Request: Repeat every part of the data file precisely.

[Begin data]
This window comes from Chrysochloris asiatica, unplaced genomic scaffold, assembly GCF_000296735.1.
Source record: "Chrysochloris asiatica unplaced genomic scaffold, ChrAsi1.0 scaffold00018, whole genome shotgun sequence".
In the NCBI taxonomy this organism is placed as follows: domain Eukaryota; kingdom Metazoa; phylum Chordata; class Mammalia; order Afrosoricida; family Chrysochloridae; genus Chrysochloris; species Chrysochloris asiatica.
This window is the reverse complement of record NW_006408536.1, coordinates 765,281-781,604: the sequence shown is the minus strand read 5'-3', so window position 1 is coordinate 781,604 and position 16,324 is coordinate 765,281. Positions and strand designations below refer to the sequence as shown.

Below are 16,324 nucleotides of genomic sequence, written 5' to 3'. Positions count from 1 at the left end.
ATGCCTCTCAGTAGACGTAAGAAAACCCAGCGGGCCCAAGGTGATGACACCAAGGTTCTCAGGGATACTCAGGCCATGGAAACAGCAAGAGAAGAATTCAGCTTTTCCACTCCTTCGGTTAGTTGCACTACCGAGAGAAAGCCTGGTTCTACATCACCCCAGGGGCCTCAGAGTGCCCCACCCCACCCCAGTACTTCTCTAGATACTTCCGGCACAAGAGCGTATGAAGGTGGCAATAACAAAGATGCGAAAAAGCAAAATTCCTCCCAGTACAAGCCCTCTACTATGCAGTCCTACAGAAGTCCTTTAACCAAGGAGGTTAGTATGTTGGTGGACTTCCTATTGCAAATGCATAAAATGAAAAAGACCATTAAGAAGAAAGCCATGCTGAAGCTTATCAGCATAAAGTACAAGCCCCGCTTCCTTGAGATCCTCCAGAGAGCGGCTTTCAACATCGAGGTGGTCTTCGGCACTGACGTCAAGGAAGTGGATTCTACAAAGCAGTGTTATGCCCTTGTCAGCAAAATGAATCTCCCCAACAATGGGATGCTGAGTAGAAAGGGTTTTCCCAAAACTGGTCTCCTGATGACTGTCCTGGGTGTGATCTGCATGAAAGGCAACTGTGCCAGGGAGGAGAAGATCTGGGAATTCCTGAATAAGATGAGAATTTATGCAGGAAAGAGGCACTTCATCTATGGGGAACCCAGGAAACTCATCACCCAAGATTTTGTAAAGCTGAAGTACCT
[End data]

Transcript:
This window comes from Chrysochloris asiatica, unplaced genomic scaffold, assembly GCF_000296735.1.
Source record: "Chrysochloris asiatica unplaced genomic scaffold, ChrAsi1.0 scaffold00018, whole genome shotgun sequence".
In the NCBI taxonomy this organism is placed as follows: domain Eukaryota; kingdom Metazoa; phylum Chordata; class Mammalia; order Afrosoricida; family Chrysochloridae; genus Chrysochloris; species Chrysochloris asiatica.
This window is the reverse complement of record NW_006408536.1, coordinates 765,281-781,604: the sequence shown is the minus strand read 5'-3', so window position 1 is coordinate 781,604 and position 16,324 is coordinate 765,281. Positions and strand designations below refer to the sequence as shown.

Below are 16,324 nucleotides of genomic sequence, written 5' to 3'. Positions count from 1 at the left end.
ATGCCTCTCAGTAGACGTAAGAAAACCCAGCGGGCCCAAGGTGATGACACCAAGGTTCTCAGGGATACTCAGGCCATGGAAACAGCAAGAGAAGAATTCAGCTTTTCCACTCCTTCGGTTAGTTGCACTACCGAGAGAAAGCCTGGTTCTACATCACCCCAGGGGCCTCAGAGTGCCCCACCCCACCCCAGTACTTCTCTAGATACTTCCGGCACAAGAGCGTATGAAGGTGGCAATAACAAAGATGCGAAAAAGCAAAATTCCTCCCAGTACAAGCCCTCTACTATGCAGTCCTACAGAAGTCCTTTAACCAAGGAGGTTAGTATGTTGGTGGACTTCCTATTGCAAATGCATAAAATGAAAAAGACCATTAAGAAGAAAGCCATGCTGAAGCTTATCAGCATAAAGTACAAGCCCCGCTTCCTTGAGATCCTCCAGAGAGCGGCTTTCAACATCGAGGTGGTCTTCGGCACTGACGTCAAGGAAGTGGATTCTACAAAGCAGTGTTATGCCCTTGTCAGCAAAATGAATCTCCCCAACAATGGGATGCTGAGTAGAAAGGGTTTTCCCAAAACTGGTCTCCTGATGACTGTCCTGGGTGTGATCTGCATGAAAGGCAACTGTGCCAGGGAGGAGAAGATCTGGGAATTCCTGAATAAGATGAGAATTTATGCAGGAAAGAGGCACTTCATCTATGGGGAACCCAGGAAACTCATCACCCAAGATTTTGTAAAGCTGAAGTACCT